Flow cytometry was performed to detect cell apoptosis using an Annexin V-fluorescein isothiocyanate apoptosis measurement kit (BD Biosciences). Briefly, following transfection, the cells (1x106/m) were washed twice with cold PBS, and stained with 5 µl Annexin V and 10 µl PI for 15 min in the dark at room temperature. Apoptotic cells were analyzed using a BD FACSVerse™ flow cytometer (BD Biosciences) and data were analyzed with the FlowJo software Version 10 (FlowJo LLC). The percentage of early and late apoptotic cells was calculated.

Transwell assays

The migratory and invasive abilities of cells were analyzed using Transwell assays. For the migration assays, cells were seeded into 24-well plates, before 1x105 cells suspended in serum-free RPMI-1640 medium were added to the upper chambers of Transwell plates (Corning, Inc.), whilst RPMI-1640 medium supplemented with 20% FBS was added to the lower chamber. After 24 h of incubation at 37˚C, the cells remaining in the upper chamber were removed with a cotton swab, while cells that had migrated to the lower chamber were fixed with 4% paraformaldehyde for 0.5 h at room temperature and stained with 0.5% crystal violet for 15 min at room temperature. Migratory cells from each group were visualized and counted in three randomly selected fields of view using a light microscope (magnification, x400; Olympus Corporation). The percentage migrated area was calculated with Image Pro Plus 6.0 (Media Cybernetics, Inc.).

For the cell invasion assays, the upper chambers of the 24-well Transwell plates were precoated with standard Matrigel (BD Biosciences) diluted 1:8 in serum-free medium, and were air-dried at 4˚C and thoroughly solidified at 37˚C for 30 min. Subsequently, 100 µl cells from each group suspended in serum-free medium were plated at a density of 1x105 cells/ml into the upper chambers of. The remaining steps are consistent with those aforementioned for the migration assay.

Vector construction and dual luciferase reporter assay

To determine potential target genes of miR-28-3p, TargetScan 7.2 (http://www.targetscan.org/vert_72/) was used. According to the sequence of the ARF6 3'-untranslated region (UTR) found in GenBank (accession no. NM_001663.4), primers were designed and ARF6 was amplified (The template cDNA was obtained from 293T cells) using PrimerSTAR® Max DNA Polymerase (cat. no. R045A; Takara Biotechnology Co., Ltd.) and cloned into the psiCHECK™-2 dual luciferase reporter vector (Promega Corporation) to construct a wild-type (WT) dual-luciferase recombinant plasmid (ARF6-WT). The following primer sequences were used for amplified: forward, 5'-CCTCGAGTGACTTCCAGCAGATGGGATG-3' and reverse, 5'-ATTTGCGGCCGCACATACTGAGGTGCAACTGGA-3'. The following thermocycling conditions were used for qPCR: Initial denaturation at 95˚C for 5 min, denaturation at 95˚C for 30 sec, followed by 32 cycles of 55˚C for 30 sec, 72˚C for 45 s and 72˚C for 10 sec. ARF6-Mut were synthesized by Universal biological systems (Anhui) Co., Ltd. (https://www.generalbiol.com/) by mutating the specific binding sequence for miR-28-3p in the 3'-UTR of ARF6. 293T cells purchased from The Cell Bank of Type Culture Collection of The Chinese Academy of Sciences and were cultured in DMEM (Invitrogen; Thermo Fisher Scientific, Inc.) supplemented with 10% FBS (Gibco; Thermo Fisher Scientific, Inc.) at 37˚C under 5% CO2. 293T cells (1x106) were cultured in 12-well plates for 24 h at 37˚C. Subsequently, 20 µM miR-28-3p mimic or miR-28-3p inhibitor and 50 ng ARF6-WT or -Mut reporter plasmids were transfected into the cells using Lipofectamine® 2000 at 37˚C. Cells transfected with 20 µM mimic NC or inhibitor NC and 50 ng ARF6-WT or -Mut reporter plasmids were used as control groups. A total of 48 h post-transfection, a Dual Luciferase Reporter assay system (Promega Corporation) was used to measure the relative luciferase activity. Firefly luciferase activity was normalized to Renilla luciferase activity.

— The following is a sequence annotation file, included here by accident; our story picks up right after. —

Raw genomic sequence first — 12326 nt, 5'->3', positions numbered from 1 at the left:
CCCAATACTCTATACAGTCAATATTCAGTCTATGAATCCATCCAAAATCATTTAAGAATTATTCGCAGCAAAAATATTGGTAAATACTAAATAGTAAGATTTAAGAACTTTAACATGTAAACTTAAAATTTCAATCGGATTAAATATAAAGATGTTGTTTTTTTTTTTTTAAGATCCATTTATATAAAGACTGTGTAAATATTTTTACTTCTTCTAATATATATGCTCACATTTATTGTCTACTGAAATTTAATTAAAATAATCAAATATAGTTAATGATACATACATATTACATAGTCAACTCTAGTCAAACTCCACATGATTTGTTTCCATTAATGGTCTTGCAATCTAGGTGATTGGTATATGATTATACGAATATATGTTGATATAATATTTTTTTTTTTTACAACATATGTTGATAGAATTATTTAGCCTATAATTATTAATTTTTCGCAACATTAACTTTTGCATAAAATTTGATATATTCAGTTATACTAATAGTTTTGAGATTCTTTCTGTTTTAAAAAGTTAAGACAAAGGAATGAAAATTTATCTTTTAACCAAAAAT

Western blotting

Total protein was extracted from collected cells in RIPA buffer (Sigma-Aldrich; Merck KGaA) containing 1 mM PMSF (Sigma-Aldrich; Merck KGaA) and total protein concentration was quantified using a BCA assay (Beyotime Institute of Biotechnology). In total, 20 µg proteins were separated by 10% SDS-PAGE and subsequently transferred onto a PVDF membrane (EMD Millipore), which was blocked with 5% bovine serum albumin (Sigma-Aldrich; Merck KGaA) diluted in TBS-0.1% Tween-20 buffer at room temperature for 2 h. The membranes were then incubated with the following primary antibodies (all 1:1,000) at 4˚C overnight: Anti-ARF6 (Abcam; cat. no. ab226389), anti-Rac1 (Abcam; cat. no. ab155938), anti-Bcl-2 (Abcam; cat. no. ab194583), anti-Bax (Abcam; cat. no. ab263897), anti-Erk1/2 (Abcam; cat. no. ab17942), anti-p-ERK1/2 (Abcam; cat. no. ab214362) and anti-β-actin (Abcam; cat. no. ab213262). Following the primary antibody incubation, the membranes were washed with TBST and incubated with a HRP-conjugated secondary antibody (Abcam; cat. no. ab6721; 1:5,000) at room temperature for 2 h. Protein bands were visualized using SuperSignal™ West Pico PLUS Chemiluminescent Substrate (Thermo Fisher Scientific, Inc.; cat. no. 34080) on a VersaDoc™ gel imaging system (Bio-Rad Laboratories, Inc.). Densitometric analysis was performed using the Image J software (version 1.51; National Institutes of Health).